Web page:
David called me one day, a few months after the split to tell me his tale. He was sullen and tearful, self depreciating and angry all at the same time. He told me his wife, my good friend, had had enough, she wanted his mood restored. She wanted him to get on with his life and create something new and good, she knew he could. And she wanted him to get my help.
We were too close for to me to work with him professionally, but comfort I could provide. That's always available. It wasn't complicated. I listened. I listened attentively and soothingly. I asked good questions about his pain, and his choices. I wondered with him how he has survived hurt and heartbreak in the past. And which feelings were the most painful (the anger and betrayal, he said. And his own possible mistakes and oversights). I asked him what he wanted to do with his pain, to hold on to it for a bit, or to let it go someday. He was not sure. We acknowledged that sometimes pain needs to linger until its done. He did not feel quite willing just yet, to let it go. Even if he could. And then I wondered with him whether he may like to talk to someone who was less close to him and to his family. Someone who might offer him comfort and analysis. Someone who might listen to the pain behind the pain.
David told me that he thought a duck was a duck. That what happened to him happened because of Sam, and his oddities and unreasonable personality. I asked if he was sure that was all there was to the story (after all, he did tell me he had made some mistakes along the way too. Could they have contributed to the problem?). I asked if it were possible that getting relief, comfort, whenever he should want it, might necessitate a look inside as well, a little deeper. Maybe a look at how he got into such a bad deal, or how he put so much faith in someone who turned on him. Or what fears of his own may have been gurgling beneath the surface, and added to the turmoil, to his reactions, and even to those of his partner.
He was open to this. To studying the situation. Even this amount of talking seemed to bring hope and the prospect of relief. And we both agreed that any efforts to unpack the problems, or look deeper had to be padded with comfort. We do have endure painful thoughts and feelings sometimes, in order to let them pass, in order to get to know deeply, our own resiliency and passions, and our own resistances and character. But we don't have to go at it hard or head on all the time. In fact, David's tendency toward urgency and intensity may have contributed to his problems with Sam.
So David got me thinking about comfort and balance, about obstacles and accomplishments. And about the idea that taking a look at yourself can bring comfort, but it needs to be done gently. And about how very deeply we connect first to knowing we are human and that we make mistakes, and that we can tackle trauma even, when we know we not alone.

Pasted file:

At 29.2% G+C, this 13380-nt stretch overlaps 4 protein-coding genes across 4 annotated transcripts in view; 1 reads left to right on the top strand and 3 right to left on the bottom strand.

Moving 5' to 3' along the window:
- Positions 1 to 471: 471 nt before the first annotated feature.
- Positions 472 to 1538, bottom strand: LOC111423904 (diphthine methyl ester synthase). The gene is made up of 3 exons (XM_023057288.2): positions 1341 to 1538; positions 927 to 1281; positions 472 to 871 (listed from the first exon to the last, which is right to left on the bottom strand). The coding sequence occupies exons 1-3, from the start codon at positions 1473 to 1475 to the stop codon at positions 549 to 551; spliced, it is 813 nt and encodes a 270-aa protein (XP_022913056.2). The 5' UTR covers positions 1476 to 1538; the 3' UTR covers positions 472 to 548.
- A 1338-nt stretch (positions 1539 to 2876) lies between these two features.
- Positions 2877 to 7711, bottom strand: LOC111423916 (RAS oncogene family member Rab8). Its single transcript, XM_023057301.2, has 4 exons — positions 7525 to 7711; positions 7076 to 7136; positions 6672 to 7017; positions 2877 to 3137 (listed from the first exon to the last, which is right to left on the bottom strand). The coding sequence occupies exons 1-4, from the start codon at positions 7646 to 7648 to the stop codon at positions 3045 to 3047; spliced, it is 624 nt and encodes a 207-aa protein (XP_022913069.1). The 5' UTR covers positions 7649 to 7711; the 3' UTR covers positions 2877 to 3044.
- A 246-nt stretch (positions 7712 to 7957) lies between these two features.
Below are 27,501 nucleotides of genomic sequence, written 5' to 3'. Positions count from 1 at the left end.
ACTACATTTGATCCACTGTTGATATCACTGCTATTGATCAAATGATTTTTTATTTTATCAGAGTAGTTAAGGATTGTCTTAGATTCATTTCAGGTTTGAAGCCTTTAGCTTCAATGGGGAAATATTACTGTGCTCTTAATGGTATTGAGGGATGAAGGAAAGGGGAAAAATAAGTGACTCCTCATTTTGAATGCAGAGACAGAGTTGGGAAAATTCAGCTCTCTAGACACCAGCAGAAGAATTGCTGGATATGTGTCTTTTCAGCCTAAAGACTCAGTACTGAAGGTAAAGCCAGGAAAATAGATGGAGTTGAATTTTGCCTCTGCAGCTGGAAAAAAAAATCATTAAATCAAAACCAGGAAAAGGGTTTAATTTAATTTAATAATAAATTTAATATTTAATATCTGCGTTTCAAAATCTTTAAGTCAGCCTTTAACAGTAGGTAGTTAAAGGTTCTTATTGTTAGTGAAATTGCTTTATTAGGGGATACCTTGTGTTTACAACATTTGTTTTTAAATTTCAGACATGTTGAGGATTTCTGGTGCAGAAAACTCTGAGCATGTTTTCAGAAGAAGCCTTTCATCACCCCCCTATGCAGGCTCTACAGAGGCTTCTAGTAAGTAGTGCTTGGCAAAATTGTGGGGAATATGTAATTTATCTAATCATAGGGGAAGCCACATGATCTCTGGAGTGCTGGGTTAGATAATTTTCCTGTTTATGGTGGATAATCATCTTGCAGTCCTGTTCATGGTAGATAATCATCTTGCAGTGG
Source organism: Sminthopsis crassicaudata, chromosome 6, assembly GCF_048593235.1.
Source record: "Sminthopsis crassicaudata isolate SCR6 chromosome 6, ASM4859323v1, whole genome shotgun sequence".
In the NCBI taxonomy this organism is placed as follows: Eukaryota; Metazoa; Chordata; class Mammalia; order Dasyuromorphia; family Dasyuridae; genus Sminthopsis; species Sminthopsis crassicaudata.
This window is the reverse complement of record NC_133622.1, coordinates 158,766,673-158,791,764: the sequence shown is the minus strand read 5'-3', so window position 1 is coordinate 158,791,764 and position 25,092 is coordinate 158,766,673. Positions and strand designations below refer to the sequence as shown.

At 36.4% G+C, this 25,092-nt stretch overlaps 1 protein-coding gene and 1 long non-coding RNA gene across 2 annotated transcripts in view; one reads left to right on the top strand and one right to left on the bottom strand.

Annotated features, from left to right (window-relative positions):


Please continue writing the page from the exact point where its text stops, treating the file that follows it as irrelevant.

That in itself can be hopeful and comforting. And for those of you want a treat, on the subject of comfort, check out this interview with the wonderful and very human Anne Lamott, author and fellow traveler, about life, her many books, and on humanness, honestly and survival.
There is comfort in knowing that all humans make mistakes, act impulisivelyat times, have fear. That we can bear some discomfort in order to have more comfort, more grace, and better feelings. We can hurt. We can learn. We can heal. We can stay safe. Even when the trouble seems to linger or come from our own mind, there is comfort in telling our story and growing gently toward a better understanding of ourselves and our world.
Friday, September 4, 2009
What in the world is the connection between sex initiation rituals with your partner and emotional pain? Well, this: giving and receiving pleasure nourishes both body and soul, and can glue relationships together in the most precious ways. And this: when it comes to sex, women want to be approached in a way that makes them feel loved, cherished, valued, appreciated, understood, sexy and uniquely important. Uniquely, uniquely, important. Men just want to be approached.
Okay. I know, it's a generalization. And may seem like a tall order. But bear with me on this one. Because I hear about this all the time. And we know how important good communication is, both for good sex and in general. And I know that the wrong approach can cause pain. And trouble can spiral from there.
Often just the act of initiation is enough to reassure a man, to turn him on, open him up and give him the good feeling or feelings he needs. But for women, the verbal warm up, or the emotional connect that leads up to sex is often vital to creating the right feeling, mood, interest or arousal.